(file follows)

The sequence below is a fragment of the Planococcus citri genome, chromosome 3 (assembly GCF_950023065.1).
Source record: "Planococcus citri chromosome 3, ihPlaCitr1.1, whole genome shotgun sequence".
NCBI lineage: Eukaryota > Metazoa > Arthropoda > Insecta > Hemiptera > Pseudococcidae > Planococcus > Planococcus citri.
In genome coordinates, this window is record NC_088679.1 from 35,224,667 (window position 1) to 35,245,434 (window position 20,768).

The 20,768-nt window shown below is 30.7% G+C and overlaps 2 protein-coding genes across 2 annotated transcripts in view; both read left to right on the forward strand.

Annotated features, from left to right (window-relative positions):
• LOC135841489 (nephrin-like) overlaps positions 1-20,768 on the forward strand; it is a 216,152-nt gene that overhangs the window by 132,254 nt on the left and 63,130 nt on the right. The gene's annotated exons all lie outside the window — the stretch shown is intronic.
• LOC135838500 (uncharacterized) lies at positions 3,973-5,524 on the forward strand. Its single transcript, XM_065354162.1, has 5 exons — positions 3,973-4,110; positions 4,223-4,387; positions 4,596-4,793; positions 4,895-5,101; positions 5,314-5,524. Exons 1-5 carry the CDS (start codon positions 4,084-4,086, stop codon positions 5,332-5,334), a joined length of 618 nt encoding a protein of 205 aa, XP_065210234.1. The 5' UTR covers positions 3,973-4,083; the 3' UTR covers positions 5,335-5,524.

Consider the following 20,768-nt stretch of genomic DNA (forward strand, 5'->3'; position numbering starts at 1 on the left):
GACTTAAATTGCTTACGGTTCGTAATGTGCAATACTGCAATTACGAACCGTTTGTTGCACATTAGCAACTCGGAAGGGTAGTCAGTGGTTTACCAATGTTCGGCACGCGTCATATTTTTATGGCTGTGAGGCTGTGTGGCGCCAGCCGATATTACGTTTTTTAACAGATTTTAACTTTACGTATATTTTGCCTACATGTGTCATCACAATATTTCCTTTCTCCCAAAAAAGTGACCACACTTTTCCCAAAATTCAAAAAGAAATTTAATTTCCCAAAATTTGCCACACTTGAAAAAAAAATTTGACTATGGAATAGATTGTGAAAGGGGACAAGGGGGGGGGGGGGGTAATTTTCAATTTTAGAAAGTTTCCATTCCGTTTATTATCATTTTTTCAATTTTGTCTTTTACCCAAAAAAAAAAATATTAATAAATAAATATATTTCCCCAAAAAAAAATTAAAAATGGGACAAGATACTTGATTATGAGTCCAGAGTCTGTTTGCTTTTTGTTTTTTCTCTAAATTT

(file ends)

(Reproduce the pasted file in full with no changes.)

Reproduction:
The sequence below is a fragment of the Planococcus citri genome, chromosome 3 (assembly GCF_950023065.1).
Source record: "Planococcus citri chromosome 3, ihPlaCitr1.1, whole genome shotgun sequence".
NCBI lineage: Eukaryota > Metazoa > Arthropoda > Insecta > Hemiptera > Pseudococcidae > Planococcus > Planococcus citri.
In genome coordinates, this window is record NC_088679.1 from 35,224,667 (window position 1) to 35,245,434 (window position 20,768).

The 20,768-nt window shown below is 30.7% G+C and overlaps 2 protein-coding genes across 2 annotated transcripts in view; both read left to right on the forward strand.

Annotated features, from left to right (window-relative positions):
• LOC135841489 (nephrin-like) overlaps positions 1-20,768 on the forward strand; it is a 216,152-nt gene that overhangs the window by 132,254 nt on the left and 63,130 nt on the right. The gene's annotated exons all lie outside the window — the stretch shown is intronic.
• LOC135838500 (uncharacterized) lies at positions 3,973-5,524 on the forward strand. Its single transcript, XM_065354162.1, has 5 exons — positions 3,973-4,110; positions 4,223-4,387; positions 4,596-4,793; positions 4,895-5,101; positions 5,314-5,524. Exons 1-5 carry the CDS (start codon positions 4,084-4,086, stop codon positions 5,332-5,334), a joined length of 618 nt encoding a protein of 205 aa, XP_065210234.1. The 5' UTR covers positions 3,973-4,083; the 3' UTR covers positions 5,335-5,524.

Consider the following 20,768-nt stretch of genomic DNA (forward strand, 5'->3'; position numbering starts at 1 on the left):
GACTTAAATTGCTTACGGTTCGTAATGTGCAATACTGCAATTACGAACCGTTTGTTGCACATTAGCAACTCGGAAGGGTAGTCAGTGGTTTACCAATGTTCGGCACGCGTCATATTTTTATGGCTGTGAGGCTGTGTGGCGCCAGCCGATATTACGTTTTTTAACAGATTTTAACTTTACGTATATTTTGCCTACATGTGTCATCACAATATTTCCTTTCTCCCAAAAAAGTGACCACACTTTTCCCAAAATTCAAAAAGAAATTTAATTTCCCAAAATTTGCCACACTTGAAAAAAAAATTTGACTATGGAATAGATTGTGAAAGGGGACAAGGGGGGGGGGGGGGTAATTTTCAATTTTAGAAAGTTTCCATTCCGTTTATTATCATTTTTTCAATTTTGTCTTTTACCCAAAAAAAAAAATATTAATAAATAAATATATTTCCCCAAAAAAAAATTAAAAATGGGACAAGATACTTGATTATGAGTCCAGAGTCTGTTTGCTTTTTGTTTTTTCTCTAAATTT